Right now, Palestine is split: recalcitrant Hamas rules the Gaza Strip, while the generally nonviolent Fatah governs the West Bank. Hamas has been actively Israel, but the West Bank has been almost completely out of the news, despite their greater access to Israel and Israeli settlers.

So how does Israel reward Fatah's good behavior? By allowing the settlements to expand, of course. More land is seized from Palestinian olive-growers and goatherds by Israeli suburbanites. The Israeli military continues to protect the settlers and wink at most of the new construction, even though much of it lacks permits. Agreements to close down illegal settlements and cease construction in specific places have been ignored, by Sharon's government, by Olmert's government, and now by Netanyahu's government.

This isn't to say that the Palestinians don't tolerate and even promote a lot of violence and extremism on their side. But when an easing of Palestinian resistance is rewarded with more land seizures and settlement, who can blame a rational Palestinian for joining the violent resistance?

Fish Piracy

Jerry Okungu tells the important other side of the Somali pirate boom: Somali fishing waters have been violated by Asian and European fishing trawlers during that country's long, ongoing civil war.

Fortunately, this is an easy problem to resolve. Monitoring of the waters by international naval forces seems the obvious way to deal with the small-time pirates, and also the easiest way to detect illegal fishing. The last ingredient is an agreement by governments to stop the 'fish piracy' by their own opportunistic fisherman. Since an international force can withhold protection from the merchant marine of any non-compliant nation, this shouldn't be too difficult to implement.

Tuesday, May 5, 2009

Looking for peace of mind?

I'd never thought of looking here, but it makes perfect sense now.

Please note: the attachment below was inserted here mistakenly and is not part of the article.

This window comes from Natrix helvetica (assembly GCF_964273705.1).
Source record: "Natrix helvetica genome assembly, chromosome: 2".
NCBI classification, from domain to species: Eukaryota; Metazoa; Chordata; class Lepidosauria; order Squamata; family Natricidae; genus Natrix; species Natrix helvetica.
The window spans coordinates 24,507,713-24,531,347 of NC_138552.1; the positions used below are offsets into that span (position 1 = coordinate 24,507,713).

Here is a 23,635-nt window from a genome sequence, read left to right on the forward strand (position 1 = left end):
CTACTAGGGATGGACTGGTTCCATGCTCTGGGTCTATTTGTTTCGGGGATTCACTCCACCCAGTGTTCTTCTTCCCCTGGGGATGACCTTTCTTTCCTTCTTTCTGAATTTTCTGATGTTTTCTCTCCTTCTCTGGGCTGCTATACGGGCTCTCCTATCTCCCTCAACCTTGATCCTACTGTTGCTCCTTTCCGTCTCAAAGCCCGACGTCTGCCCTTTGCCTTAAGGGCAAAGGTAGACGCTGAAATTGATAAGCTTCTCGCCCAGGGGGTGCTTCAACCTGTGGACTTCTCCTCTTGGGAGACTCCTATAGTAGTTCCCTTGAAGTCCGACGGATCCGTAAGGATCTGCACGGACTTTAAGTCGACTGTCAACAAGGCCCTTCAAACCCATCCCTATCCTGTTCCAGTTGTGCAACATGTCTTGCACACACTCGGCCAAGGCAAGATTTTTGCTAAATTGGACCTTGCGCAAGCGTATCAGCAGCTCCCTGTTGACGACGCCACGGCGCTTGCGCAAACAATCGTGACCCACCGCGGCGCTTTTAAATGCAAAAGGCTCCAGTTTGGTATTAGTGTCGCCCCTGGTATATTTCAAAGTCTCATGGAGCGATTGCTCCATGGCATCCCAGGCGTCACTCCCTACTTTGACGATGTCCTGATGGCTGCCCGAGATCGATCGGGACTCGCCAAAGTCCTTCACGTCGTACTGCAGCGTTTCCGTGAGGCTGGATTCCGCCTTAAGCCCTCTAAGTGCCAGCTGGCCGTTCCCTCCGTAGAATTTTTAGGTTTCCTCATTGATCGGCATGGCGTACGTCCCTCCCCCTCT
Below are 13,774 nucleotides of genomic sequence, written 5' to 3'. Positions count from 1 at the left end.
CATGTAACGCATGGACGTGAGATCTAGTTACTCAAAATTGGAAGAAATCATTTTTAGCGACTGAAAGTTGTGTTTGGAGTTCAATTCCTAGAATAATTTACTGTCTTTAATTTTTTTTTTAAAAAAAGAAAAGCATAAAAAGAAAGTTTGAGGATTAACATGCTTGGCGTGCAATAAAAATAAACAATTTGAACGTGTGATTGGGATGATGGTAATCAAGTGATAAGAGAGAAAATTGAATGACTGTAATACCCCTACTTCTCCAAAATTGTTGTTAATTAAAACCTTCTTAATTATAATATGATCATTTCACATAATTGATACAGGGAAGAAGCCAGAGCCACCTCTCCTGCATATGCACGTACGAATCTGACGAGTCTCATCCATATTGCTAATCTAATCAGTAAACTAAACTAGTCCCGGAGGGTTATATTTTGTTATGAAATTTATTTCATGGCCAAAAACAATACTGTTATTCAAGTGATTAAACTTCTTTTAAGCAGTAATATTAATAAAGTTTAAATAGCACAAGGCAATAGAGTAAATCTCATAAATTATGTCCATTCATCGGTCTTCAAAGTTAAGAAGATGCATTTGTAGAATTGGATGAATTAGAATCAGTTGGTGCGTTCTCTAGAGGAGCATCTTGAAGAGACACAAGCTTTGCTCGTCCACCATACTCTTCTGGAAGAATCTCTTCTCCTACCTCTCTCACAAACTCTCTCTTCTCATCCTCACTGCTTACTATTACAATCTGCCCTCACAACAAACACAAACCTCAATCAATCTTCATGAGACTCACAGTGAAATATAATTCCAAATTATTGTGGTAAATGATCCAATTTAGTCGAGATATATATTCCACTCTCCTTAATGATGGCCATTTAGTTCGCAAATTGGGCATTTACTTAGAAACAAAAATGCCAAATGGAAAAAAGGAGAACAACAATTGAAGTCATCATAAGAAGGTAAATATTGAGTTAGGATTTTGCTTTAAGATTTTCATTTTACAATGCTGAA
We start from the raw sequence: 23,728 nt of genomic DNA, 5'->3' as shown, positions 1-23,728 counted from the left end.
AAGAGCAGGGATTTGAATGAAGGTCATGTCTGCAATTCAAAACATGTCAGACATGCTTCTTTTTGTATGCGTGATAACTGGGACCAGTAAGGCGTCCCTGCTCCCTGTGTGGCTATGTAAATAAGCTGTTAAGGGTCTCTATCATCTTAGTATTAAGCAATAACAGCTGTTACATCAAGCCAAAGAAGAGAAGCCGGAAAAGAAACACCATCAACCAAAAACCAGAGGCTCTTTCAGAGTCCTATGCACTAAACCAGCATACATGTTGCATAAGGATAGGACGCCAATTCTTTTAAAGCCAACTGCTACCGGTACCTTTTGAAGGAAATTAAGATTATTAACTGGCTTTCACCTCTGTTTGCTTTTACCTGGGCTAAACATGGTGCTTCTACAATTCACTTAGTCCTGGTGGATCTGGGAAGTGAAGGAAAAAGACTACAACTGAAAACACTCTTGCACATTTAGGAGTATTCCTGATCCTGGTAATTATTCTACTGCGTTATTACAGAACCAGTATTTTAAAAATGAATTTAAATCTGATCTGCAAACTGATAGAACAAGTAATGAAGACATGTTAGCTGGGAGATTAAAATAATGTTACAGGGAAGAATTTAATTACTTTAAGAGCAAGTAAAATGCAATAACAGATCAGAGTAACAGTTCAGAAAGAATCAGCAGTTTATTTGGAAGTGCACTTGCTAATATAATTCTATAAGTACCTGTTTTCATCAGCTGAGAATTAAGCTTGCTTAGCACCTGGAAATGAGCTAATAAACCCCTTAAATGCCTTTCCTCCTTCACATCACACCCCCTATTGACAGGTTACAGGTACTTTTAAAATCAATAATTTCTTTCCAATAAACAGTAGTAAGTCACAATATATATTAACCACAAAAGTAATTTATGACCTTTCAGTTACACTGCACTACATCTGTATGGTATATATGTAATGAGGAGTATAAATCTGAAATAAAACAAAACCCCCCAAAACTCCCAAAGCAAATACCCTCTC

Hancock Street in Quincy, huh?

Monday, May 4, 2009


Liberal critic Stanley Fish approvingly reviews a new book by Terry Eagleton, a Brit who "is angry, [Fish thinks], at having to expend so much mental and emotional energy refuting the shallow arguments of school-yard atheists like Hitchens and Dawkins." In Fish's telling, Eagleton ties the utilitarian approach of the current breed of atheists to the nauseating materialist listlessness that sharp minds like Hitchens' surely despise:
Progress, liberalism and enlightenment — these are the watchwords of those, like Hitchens, who believe that in a modern world, religion has nothing to offer us. Don’t we discover cures for diseases every day? Doesn’t technology continually extend our powers and offer the promise of mastering nature? Who needs an outmoded, left-over medieval superstition?

Eagleton punctures the complacency of these questions when he turns the tables and applies the label of “superstition” to the idea of progress. It is a superstition — an idol or “a belief not logically related to a course of events” (American Heritage Dictionary) — because it is blind to what is now done in its name: “The language of enlightenment has been hijacked in the name of corporate greed, the police state, a politically compromised science, and a permanent war economy,” all in the service, Eagleton contends, of an empty suburbanism that produces ever more things without any care as to whether or not the things produced have true value.
Smallness of mind and spirit has been tied to religion at least since Nietzche. Now Eagleton joins Lewis, Chesterton and others in tying it to the superstitions of science.

Truly: any system of belief, reduced to a patina of self-justification, enables men and women to lead small lives. Thus Eagleton and Lewis and Nietzche agree in positing "the last man" as a small, self-serving cretin who uses the cheap sorcery of materialism to abolish the discomfort of the grand uncertainties.

Hitchens may not know it but he teaches the last man.

A Sporting Try

The Patriots have signed a rookie who has never played a down of organized football. Good luck to you, Jermail Porter!